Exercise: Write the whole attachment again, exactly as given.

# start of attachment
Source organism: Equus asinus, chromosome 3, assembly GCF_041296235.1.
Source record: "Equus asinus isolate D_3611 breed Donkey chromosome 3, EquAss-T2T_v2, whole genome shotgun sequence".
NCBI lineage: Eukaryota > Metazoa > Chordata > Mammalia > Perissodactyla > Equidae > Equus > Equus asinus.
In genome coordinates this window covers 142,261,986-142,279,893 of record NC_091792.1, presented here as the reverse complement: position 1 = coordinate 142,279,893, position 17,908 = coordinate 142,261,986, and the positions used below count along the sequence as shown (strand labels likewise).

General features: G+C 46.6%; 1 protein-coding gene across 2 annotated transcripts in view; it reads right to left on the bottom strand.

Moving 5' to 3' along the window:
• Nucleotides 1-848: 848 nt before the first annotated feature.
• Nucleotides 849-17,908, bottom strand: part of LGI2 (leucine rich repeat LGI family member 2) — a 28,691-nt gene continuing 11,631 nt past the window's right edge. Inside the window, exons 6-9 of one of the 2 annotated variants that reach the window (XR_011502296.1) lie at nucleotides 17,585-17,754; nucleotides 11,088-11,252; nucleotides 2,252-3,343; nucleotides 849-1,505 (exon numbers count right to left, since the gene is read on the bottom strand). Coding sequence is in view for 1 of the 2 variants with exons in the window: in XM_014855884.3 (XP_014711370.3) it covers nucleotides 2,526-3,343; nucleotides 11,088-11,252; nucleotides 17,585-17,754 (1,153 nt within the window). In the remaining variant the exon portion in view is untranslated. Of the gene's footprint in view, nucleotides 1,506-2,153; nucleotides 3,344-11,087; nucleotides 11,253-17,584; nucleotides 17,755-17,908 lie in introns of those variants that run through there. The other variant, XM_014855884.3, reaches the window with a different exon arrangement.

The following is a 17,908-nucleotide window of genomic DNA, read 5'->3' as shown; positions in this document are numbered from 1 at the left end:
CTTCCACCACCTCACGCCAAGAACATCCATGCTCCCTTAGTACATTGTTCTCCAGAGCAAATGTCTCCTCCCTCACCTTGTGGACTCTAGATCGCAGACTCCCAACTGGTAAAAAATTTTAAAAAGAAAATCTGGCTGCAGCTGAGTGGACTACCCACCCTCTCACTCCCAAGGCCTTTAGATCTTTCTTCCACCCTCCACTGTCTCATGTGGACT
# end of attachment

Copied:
Source organism: Equus asinus, chromosome 3, assembly GCF_041296235.1.
Source record: "Equus asinus isolate D_3611 breed Donkey chromosome 3, EquAss-T2T_v2, whole genome shotgun sequence".
NCBI lineage: Eukaryota > Metazoa > Chordata > Mammalia > Perissodactyla > Equidae > Equus > Equus asinus.
In genome coordinates this window covers 142,261,986-142,279,893 of record NC_091792.1, presented here as the reverse complement: position 1 = coordinate 142,279,893, position 17,908 = coordinate 142,261,986, and the positions used below count along the sequence as shown (strand labels likewise).

General features: G+C 46.6%; 1 protein-coding gene across 2 annotated transcripts in view; it reads right to left on the bottom strand.

Moving 5' to 3' along the window:
• Nucleotides 1-848: 848 nt before the first annotated feature.
• Nucleotides 849-17,908, bottom strand: part of LGI2 (leucine rich repeat LGI family member 2) — a 28,691-nt gene continuing 11,631 nt past the window's right edge. Inside the window, exons 6-9 of one of the 2 annotated variants that reach the window (XR_011502296.1) lie at nucleotides 17,585-17,754; nucleotides 11,088-11,252; nucleotides 2,252-3,343; nucleotides 849-1,505 (exon numbers count right to left, since the gene is read on the bottom strand). Coding sequence is in view for 1 of the 2 variants with exons in the window: in XM_014855884.3 (XP_014711370.3) it covers nucleotides 2,526-3,343; nucleotides 11,088-11,252; nucleotides 17,585-17,754 (1,153 nt within the window). In the remaining variant the exon portion in view is untranslated. Of the gene's footprint in view, nucleotides 1,506-2,153; nucleotides 3,344-11,087; nucleotides 11,253-17,584; nucleotides 17,755-17,908 lie in introns of those variants that run through there. The other variant, XM_014855884.3, reaches the window with a different exon arrangement.

The following is a 17,908-nucleotide window of genomic DNA, read 5'->3' as shown; positions in this document are numbered from 1 at the left end:
CTTCCACCACCTCACGCCAAGAACATCCATGCTCCCTTAGTACATTGTTCTCCAGAGCAAATGTCTCCTCCCTCACCTTGTGGACTCTAGATCGCAGACTCCCAACTGGTAAAAAATTTTAAAAAGAAAATCTGGCTGCAGCTGAGTGGACTACCCACCCTCTCACTCCCAAGGCCTTTAGATCTTTCTTCCACCCTCCACTGTCTCATGTGGACT